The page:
Romantic and Neo-Classic Art

Watteau's The Storm and Delacroix's The Sea of Galilee both depict the development of art and adherence to the Greek and Roman ideals depicting the subject matter which is nature. The two paintings exhibit distinct characteristics of the two periods. The Storm by Watteau is a neoclassical painting because it follows the neoclassical views on painting. Here, man is given chance to overcome nature’s wrath (David, 1997). The art emphasizes tradition and rationality as the subject matter of the painting. The painting shows a rural landscape during harvest time when a summer storm pulls up. We are able to see the effect it has on the people in the field. The tree is shaken up as a shepherd is almost blown away by the wind. In the painting, some peasants are focusing their attention on the raging storm, while others are trying their best to complete gathering the harvest before the rain comes. We are able to focus our attention on the people’s anxiety to get home but not on the storm itself. We are unable to focus on the aftermath since we know that these people will be at the comfort of their homes when the rains fall.

Watteau used simple artistic creativity to design the features, landscape, and the people in it. Additionally, the storm’s power is not as striking as we would expect, and this makes the work neoclassical since it focuses majorly on man. The storm is calm, tame, and timely. The atmosphere is not harsh and the effect of light is not clearly emphasized since the storm is clear, simply represented and severe in its appearance. The simplicity is outlined alongside the emphasis put on structure over color; light and atmosphere form the basic principles of neoclassical painting. Another neoclassic feature is the idea of historical accuracy. Watteau tried to be historically accurate through the costume designs depicted in the setting. Neoclassics had a belief that man had supreme power over all, and he is the centre of all truth and thought. Through their work, they attempted to achieve perfection that is reflected in the saying by Alexander Pope that proper study of mankind was man (Lawrence et al, 2009). A linear style feature of painting is eminent in Watteau’s painting. He was able to define the shapes of the objects as sharply as possible.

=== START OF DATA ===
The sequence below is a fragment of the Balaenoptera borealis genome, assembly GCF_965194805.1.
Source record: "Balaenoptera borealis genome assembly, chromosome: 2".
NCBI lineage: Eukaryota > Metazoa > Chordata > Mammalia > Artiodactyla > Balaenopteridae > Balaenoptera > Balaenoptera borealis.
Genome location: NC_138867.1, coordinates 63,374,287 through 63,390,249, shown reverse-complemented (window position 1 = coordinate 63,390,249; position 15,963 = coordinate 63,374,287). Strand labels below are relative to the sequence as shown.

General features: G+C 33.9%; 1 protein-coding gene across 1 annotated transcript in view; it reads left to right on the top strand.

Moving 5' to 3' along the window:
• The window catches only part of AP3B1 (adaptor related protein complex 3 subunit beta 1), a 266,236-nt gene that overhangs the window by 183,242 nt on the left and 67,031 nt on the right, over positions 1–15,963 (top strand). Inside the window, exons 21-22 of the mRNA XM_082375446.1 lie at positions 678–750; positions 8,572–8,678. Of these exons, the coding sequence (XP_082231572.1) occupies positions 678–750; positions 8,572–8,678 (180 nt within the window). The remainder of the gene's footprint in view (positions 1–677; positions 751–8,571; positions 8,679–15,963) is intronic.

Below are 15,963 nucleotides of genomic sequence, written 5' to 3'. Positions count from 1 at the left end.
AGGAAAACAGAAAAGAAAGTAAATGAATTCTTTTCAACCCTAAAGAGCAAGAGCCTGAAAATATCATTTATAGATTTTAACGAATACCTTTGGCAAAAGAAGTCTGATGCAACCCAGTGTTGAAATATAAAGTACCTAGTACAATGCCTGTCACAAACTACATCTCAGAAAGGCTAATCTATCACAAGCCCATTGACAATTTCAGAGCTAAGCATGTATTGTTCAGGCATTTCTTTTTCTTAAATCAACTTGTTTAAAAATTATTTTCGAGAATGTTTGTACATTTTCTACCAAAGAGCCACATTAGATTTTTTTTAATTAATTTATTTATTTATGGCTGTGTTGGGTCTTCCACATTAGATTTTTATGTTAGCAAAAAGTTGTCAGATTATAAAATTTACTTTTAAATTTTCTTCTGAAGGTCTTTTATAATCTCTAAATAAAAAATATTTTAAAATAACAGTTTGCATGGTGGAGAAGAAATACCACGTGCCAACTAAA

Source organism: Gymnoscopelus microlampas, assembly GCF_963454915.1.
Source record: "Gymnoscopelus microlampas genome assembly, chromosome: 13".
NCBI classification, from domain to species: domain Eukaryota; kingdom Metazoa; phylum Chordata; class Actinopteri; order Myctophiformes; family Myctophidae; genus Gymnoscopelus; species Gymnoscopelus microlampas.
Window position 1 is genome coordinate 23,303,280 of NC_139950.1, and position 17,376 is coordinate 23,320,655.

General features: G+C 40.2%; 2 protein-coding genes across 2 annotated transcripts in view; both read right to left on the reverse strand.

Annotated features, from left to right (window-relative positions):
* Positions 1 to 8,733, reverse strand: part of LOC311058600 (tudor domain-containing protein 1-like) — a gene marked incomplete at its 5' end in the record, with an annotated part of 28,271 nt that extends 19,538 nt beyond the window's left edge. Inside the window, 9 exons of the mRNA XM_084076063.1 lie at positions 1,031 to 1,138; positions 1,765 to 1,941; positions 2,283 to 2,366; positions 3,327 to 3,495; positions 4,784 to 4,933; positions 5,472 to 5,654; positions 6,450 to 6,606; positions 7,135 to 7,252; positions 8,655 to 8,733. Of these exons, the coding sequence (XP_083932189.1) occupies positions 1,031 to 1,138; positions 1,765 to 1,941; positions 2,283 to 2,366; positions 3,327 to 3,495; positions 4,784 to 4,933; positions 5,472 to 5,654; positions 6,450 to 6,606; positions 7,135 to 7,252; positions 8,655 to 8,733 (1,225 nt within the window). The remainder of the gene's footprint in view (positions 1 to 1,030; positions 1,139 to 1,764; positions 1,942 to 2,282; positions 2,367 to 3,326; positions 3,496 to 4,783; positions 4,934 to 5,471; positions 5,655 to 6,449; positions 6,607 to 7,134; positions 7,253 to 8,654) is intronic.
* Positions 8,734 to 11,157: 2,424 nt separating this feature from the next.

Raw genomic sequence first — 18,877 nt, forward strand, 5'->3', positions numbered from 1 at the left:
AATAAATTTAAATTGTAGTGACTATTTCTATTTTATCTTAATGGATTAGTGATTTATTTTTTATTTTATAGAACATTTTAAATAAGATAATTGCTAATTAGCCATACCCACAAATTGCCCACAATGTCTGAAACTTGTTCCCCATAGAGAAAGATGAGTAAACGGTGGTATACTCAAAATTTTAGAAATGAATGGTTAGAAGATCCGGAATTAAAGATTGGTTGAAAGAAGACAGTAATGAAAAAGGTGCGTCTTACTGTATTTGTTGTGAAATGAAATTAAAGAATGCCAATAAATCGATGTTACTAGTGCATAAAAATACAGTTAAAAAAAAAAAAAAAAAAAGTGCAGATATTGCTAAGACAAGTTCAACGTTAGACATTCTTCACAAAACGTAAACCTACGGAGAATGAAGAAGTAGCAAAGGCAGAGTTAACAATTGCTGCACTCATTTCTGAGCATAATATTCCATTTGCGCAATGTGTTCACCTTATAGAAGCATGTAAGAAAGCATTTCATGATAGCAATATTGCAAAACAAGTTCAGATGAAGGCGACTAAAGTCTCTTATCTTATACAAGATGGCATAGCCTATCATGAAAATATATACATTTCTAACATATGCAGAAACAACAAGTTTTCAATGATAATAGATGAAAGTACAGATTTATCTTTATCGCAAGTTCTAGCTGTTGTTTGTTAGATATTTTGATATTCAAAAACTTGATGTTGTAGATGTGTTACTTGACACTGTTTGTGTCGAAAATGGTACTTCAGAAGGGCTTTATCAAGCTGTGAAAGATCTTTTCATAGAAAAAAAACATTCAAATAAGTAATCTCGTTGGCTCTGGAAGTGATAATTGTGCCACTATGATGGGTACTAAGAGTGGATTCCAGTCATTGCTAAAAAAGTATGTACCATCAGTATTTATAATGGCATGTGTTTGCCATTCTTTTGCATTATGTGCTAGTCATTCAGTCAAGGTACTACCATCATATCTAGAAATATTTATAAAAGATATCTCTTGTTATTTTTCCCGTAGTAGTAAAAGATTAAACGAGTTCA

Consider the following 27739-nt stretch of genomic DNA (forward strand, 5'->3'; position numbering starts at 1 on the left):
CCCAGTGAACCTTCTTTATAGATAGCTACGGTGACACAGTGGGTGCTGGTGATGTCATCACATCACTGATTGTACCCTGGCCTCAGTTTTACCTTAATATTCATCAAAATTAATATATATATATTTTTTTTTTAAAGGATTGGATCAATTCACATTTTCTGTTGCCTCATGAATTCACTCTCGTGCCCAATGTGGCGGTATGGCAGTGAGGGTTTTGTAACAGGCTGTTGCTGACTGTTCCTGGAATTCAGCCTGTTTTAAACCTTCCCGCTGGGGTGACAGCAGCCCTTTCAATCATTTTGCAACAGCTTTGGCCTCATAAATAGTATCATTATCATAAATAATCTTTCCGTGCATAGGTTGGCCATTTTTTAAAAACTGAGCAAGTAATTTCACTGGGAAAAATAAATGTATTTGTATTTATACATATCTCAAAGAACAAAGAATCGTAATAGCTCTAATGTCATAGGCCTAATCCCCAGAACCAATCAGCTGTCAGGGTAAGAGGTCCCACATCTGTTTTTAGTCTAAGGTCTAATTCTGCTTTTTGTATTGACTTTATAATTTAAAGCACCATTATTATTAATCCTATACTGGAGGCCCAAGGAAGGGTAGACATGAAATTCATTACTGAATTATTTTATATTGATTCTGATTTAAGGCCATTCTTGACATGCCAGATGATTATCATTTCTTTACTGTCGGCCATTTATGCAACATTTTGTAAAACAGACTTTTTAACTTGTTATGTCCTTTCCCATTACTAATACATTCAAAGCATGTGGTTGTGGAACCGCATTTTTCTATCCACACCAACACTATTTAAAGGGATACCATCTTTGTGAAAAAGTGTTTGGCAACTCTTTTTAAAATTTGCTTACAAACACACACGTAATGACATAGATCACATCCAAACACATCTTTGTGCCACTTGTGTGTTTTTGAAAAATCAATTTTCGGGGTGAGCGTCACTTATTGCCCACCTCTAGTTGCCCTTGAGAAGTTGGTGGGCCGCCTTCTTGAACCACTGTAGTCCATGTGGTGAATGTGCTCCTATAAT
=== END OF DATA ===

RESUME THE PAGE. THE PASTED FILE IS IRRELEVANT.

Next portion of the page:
On the other hand, Delacroix painting The Sea of Galilee follows romantic ideologies. Romantic paintings adhered to adding value of emotion on paintings. Their focus was on the nature surrounding man. The painting depicts the storm but focuses on its might. The sea is surging under its strength, and a small boat having broken the sail is almost capsizing. The seafarers are desperately trying to keep the boat floating. The seafarers see no hope in trying to fight the storm. Through the furry of the storm, they certainly know that they will face death. The artist, therefore, manages to outline the main theme of romantic art movement. He portrays the power of nature and how man is unable to overcome it (Hobbs & Duncan, 1991).

Emotions are portrayed in the painting since despair dominates the scene. However, despite this, the artist is able to create the beauty of nature. This is achieved through vivacity and colorfulness of the terrible storm. Romanticists believed in the guiding forces of nature and supernatural elements (Craske, 1997). They thought that nature held all the truth, and thus the artists were impassioned and held beauty in high esteem. Delacroix painted using the painterly style where the freedom of color took precedence over the shapes of the objects. The objects painted in The Storm have shapes that are depicted by bold strokes of paint. We are also able to see blurry human forms. This depicts romantic style of painting.

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